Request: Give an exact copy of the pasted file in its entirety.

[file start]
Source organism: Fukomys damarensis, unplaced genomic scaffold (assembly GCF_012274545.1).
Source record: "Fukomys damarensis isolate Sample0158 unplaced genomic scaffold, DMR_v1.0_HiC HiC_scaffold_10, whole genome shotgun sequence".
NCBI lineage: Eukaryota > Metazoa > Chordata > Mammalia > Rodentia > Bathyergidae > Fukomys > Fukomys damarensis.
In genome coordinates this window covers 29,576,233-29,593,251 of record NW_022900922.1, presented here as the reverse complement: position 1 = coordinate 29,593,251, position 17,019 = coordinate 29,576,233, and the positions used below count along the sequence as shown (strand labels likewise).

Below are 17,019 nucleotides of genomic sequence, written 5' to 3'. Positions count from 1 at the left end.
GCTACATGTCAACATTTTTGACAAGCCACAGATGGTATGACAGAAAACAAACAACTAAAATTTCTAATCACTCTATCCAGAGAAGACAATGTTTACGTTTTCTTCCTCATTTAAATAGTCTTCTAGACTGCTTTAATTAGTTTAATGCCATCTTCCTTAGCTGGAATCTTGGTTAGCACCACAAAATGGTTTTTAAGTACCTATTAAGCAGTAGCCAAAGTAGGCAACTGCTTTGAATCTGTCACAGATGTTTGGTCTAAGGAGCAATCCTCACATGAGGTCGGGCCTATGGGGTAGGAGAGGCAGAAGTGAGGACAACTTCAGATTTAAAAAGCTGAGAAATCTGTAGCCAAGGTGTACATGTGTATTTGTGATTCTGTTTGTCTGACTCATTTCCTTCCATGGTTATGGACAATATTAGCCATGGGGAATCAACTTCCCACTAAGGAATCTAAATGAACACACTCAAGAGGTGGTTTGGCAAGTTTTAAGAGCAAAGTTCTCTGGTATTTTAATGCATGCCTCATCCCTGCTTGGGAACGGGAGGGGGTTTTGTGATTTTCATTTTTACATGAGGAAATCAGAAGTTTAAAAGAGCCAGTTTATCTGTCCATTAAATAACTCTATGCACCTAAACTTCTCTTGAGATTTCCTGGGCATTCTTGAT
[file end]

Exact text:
Source organism: Fukomys damarensis, unplaced genomic scaffold (assembly GCF_012274545.1).
Source record: "Fukomys damarensis isolate Sample0158 unplaced genomic scaffold, DMR_v1.0_HiC HiC_scaffold_10, whole genome shotgun sequence".
NCBI lineage: Eukaryota > Metazoa > Chordata > Mammalia > Rodentia > Bathyergidae > Fukomys > Fukomys damarensis.
In genome coordinates this window covers 29,576,233-29,593,251 of record NW_022900922.1, presented here as the reverse complement: position 1 = coordinate 29,593,251, position 17,019 = coordinate 29,576,233, and the positions used below count along the sequence as shown (strand labels likewise).

Below are 17,019 nucleotides of genomic sequence, written 5' to 3'. Positions count from 1 at the left end.
GCTACATGTCAACATTTTTGACAAGCCACAGATGGTATGACAGAAAACAAACAACTAAAATTTCTAATCACTCTATCCAGAGAAGACAATGTTTACGTTTTCTTCCTCATTTAAATAGTCTTCTAGACTGCTTTAATTAGTTTAATGCCATCTTCCTTAGCTGGAATCTTGGTTAGCACCACAAAATGGTTTTTAAGTACCTATTAAGCAGTAGCCAAAGTAGGCAACTGCTTTGAATCTGTCACAGATGTTTGGTCTAAGGAGCAATCCTCACATGAGGTCGGGCCTATGGGGTAGGAGAGGCAGAAGTGAGGACAACTTCAGATTTAAAAAGCTGAGAAATCTGTAGCCAAGGTGTACATGTGTATTTGTGATTCTGTTTGTCTGACTCATTTCCTTCCATGGTTATGGACAATATTAGCCATGGGGAATCAACTTCCCACTAAGGAATCTAAATGAACACACTCAAGAGGTGGTTTGGCAAGTTTTAAGAGCAAAGTTCTCTGGTATTTTAATGCATGCCTCATCCCTGCTTGGGAACGGGAGGGGGTTTTGTGATTTTCATTTTTACATGAGGAAATCAGAAGTTTAAAAGAGCCAGTTTATCTGTCCATTAAATAACTCTATGCACCTAAACTTCTCTTGAGATTTCCTGGGCATTCTTGAT